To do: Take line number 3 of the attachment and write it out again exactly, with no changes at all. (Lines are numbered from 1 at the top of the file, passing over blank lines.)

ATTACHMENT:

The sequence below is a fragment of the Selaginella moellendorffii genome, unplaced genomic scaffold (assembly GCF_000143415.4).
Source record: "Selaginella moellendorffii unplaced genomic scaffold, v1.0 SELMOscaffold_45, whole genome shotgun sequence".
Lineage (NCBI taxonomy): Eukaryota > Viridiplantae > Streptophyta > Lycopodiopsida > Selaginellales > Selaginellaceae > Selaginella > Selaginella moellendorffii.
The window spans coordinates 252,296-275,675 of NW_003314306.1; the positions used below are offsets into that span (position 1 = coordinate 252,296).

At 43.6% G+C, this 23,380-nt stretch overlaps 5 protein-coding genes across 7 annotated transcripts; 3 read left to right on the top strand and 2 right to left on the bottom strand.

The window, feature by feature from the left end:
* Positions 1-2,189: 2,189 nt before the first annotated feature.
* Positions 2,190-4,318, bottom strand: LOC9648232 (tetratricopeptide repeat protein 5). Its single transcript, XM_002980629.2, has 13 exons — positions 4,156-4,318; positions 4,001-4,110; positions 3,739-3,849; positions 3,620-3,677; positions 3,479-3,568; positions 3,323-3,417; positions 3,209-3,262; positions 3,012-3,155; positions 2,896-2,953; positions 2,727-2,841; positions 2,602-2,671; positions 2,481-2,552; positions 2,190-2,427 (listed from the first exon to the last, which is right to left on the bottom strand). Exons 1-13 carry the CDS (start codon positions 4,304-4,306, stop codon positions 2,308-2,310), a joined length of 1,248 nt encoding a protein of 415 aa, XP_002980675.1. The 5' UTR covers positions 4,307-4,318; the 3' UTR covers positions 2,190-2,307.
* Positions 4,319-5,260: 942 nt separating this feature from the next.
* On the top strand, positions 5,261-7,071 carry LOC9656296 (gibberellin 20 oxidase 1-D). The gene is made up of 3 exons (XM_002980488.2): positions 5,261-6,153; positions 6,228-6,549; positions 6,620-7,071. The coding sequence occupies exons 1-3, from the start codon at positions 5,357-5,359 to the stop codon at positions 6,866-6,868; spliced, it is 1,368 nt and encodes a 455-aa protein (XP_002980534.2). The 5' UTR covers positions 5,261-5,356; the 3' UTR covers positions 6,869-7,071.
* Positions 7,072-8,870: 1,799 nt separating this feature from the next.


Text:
Lineage (NCBI taxonomy): Eukaryota > Viridiplantae > Streptophyta > Lycopodiopsida > Selaginellales > Selaginellaceae > Selaginella > Selaginella moellendorffii.